CreateSpace Still On Target; Ass Surgery Deadline Looms


So. As we were discussing yesterday, I’m giving CreateSpace Publishing the chance to earn my publishing business. Ashley Regan promptly responded to my original request for assistance and sent me a naire with eight questions to answer yesterday.

I’m not talking about the hair removal product that stinks so bad. I’m talking about the word that means, “A form, formatting device or platform used to list questions or opinions. As in questionnaire.” I’m growing to like the word naire. It’s one of those words that doesn’t sound settled or comfortable when you use it. It rattles around in your mouth before you say it and tries to stick on your tongue. I like using words and phrases that make you uncomfortable. Like right-wing religious Republican fuckballs.

I thought carefully about my answers to the naire’s questions because I like getting good scores. I answered all eight questions satisfactorily I assume, since she then asked me to set a time for a personal phone call. I said, “Any time before Friday is fine with me.” Friday is out because of the ass surgery I have scheduled with Dr. Ashworth.

Ashley suggests to me, “How about Wednesday at 3:30 pm Eastern Time?”

I say, “That’s 2:30 in Austin, and fine with me.”

It’s now Wednesday and 3:00 pm Austin time, 4:00 Eastern, and I just got off the phone with Jenny Legun. Jenny is my Publishing Consultant, and a Senior PC at that. Ashley assigned me to Jenny, and Jenny made the promised call at precisely 2:30 pm Austin time. You pronounce Jenny’s last name to sound like Regan except with “L” as the first letter, and I felt special because Jenny is a Senior PC.

Jenny has that sexy telephone voice that a confident woman develops when she moves to New York City. I don’t mean to say that Jenny is overtly sexy acting, but rather that she has a depth of character and no-nonsense cadence in her voice that makes a person listen to her every word.

I don’t think she’s a native Manhattanite. I don’t think she got her confidence growing up there. She didn’t have the natural impatience with my ramblings exhibited by most native New Yorkers I’ve encountered. Come to think of it, she sounds a little like SAC Ellen, so maybe she’s from the near mid-west. Ohio, maybe.

Would you say, “Manhattener,” instead?

Anyway, Jenny walked me through all of the many services offered to struggling newbie writers, like me. She carefully explained what she can do and answered all of my questions as we went. And she didn’t step into any of my traps.

See, I am basically distrustful of sales types, and Jenny is just that until I sign on her dotted line. It’s Jenny’s job to counsel me into publishing with her company. Once signed, others will do the production stuff, and she’ll counsel by holding my hand.

As an un-trusting kind of guy, I like to set traps for sales types when I first meet them. What I do is say unkind things about their competitors, and then see how they react. How a person handles these traps determines if I will move forward with them.

Like when I told her of my unpleasant experience with her direct competitor, she didn’t respond at all, which was the best response. She could have said that she was sorry I had the bad experience, but that she knew the competitor had helped others successfully, which would be a solid response. But to have said anything negative would be strike one.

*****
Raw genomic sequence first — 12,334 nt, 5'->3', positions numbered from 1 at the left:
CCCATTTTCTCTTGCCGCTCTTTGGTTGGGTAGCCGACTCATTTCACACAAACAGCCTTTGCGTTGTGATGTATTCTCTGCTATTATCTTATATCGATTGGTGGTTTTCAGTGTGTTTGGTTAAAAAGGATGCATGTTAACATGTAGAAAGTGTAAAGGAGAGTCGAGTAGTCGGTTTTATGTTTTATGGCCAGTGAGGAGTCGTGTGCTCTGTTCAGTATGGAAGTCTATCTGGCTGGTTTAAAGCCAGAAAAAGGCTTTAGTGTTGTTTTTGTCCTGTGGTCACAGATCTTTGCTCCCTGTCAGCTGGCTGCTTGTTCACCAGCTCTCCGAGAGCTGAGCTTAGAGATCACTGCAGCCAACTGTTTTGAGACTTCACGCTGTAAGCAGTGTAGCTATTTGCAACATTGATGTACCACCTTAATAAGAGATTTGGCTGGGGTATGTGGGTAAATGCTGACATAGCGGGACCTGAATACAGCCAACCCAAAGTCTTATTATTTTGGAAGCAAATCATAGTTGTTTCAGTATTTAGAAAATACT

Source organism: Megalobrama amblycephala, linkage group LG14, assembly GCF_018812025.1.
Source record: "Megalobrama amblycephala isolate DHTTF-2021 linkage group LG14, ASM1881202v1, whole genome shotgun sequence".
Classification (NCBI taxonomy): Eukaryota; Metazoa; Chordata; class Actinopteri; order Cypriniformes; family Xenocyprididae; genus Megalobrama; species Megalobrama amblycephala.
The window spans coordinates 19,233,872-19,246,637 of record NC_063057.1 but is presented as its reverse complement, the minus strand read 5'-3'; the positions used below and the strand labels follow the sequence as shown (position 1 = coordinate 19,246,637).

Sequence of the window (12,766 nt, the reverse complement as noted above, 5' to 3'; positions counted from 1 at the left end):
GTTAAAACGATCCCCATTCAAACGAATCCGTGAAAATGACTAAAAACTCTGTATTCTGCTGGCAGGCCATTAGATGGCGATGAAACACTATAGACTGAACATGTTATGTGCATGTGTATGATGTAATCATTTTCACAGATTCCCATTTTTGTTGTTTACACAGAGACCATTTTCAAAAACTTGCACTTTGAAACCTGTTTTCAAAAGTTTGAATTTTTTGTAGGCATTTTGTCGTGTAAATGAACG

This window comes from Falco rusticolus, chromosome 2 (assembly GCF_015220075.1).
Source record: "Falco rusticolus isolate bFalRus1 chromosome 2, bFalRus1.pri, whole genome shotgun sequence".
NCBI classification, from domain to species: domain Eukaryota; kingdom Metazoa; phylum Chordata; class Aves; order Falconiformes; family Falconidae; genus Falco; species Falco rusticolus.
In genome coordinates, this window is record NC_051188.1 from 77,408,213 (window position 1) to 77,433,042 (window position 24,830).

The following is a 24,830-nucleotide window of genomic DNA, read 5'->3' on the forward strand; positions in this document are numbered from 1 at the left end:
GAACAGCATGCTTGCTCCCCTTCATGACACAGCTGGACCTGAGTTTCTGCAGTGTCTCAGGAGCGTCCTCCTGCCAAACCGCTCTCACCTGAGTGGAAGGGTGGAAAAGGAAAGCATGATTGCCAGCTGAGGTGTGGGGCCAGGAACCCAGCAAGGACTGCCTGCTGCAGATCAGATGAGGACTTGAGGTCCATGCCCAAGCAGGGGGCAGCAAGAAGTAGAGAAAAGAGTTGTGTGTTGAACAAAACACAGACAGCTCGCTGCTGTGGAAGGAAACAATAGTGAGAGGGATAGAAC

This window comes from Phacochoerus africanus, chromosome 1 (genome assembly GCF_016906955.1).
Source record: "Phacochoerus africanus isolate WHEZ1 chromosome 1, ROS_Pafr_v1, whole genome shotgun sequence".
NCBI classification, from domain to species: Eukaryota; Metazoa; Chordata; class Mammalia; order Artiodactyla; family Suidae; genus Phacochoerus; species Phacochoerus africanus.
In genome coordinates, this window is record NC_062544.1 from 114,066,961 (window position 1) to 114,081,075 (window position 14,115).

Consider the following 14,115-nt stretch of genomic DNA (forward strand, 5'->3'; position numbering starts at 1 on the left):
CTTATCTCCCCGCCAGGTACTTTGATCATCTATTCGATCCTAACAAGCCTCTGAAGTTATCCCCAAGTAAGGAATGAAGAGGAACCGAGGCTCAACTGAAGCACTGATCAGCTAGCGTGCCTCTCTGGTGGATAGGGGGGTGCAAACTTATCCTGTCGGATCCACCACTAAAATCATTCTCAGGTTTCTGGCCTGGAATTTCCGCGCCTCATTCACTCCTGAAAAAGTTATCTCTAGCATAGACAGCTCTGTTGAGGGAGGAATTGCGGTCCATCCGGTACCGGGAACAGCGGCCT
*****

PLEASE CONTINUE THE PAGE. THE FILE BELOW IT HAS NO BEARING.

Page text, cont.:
To rant about her competitor and tell me horror stories would have been strikes two, and three.

When I told her my conventional agent story, she didn’t berate conventional publishing practices at all. Instead, she said very supportive things about them. She explained why the market has developed for her company’s self publishing services by telling me how difficult it is to be an agent or a big publishing house in today’s economic environment. She actually had me feeling sorry for the burdensome job professional book people have.

And she used real, factual evidence. Like how many new manuscripts there are and how expensive conventional publishing is, and how 70% of those books published lose money.

She hit it out of the park.

I told her I would like to see what kind of package of services she could design for me, and she asked me some questions about my needs. When we hung up the phone just before 3 pm my time, Jenny promised me an Email, “In about 30-minutes time.”

Then we set a date for next Wednesday to discuss her proposals by phone. I can’t do it before then, what with my surgery and recovery time, and Jenny can’t do it next Thursday or Friday because she’s a bridesmaid in a wedding. I wonder what color the bridesmaid dresses will be. Since Fall just hit, I bet they’ll be one of those strange purple-brown colors.

Guess what. At 3:26 pm Austin time, as I was writing, “70% of those books lose money,” I got an Email ping announcing that my proposals arrived from Jenny. Hoo-yah!

Now, I’m starting to wonder if Jenny is located in NYC. I assumed so, since she’s in publishing, and on Eastern Standard Time. Isn’t Amazon up to Washington State? But I’m here to tell you that Jenny did not refine that voice in Seattle, Washington.

Look, I can’t worry over the origins of Jenny’s voice. Like Gram always says, she’ll say, “Who gives a shit.”

I’m going to celebrate possibly finding myself a publisher, and crack a cold Carta Blanca beer. It’s time for my second dose of Gram’s surgical potion that tastes like ostrich shit, and Carta Blanca is a great chaser.

Manana, y’all.

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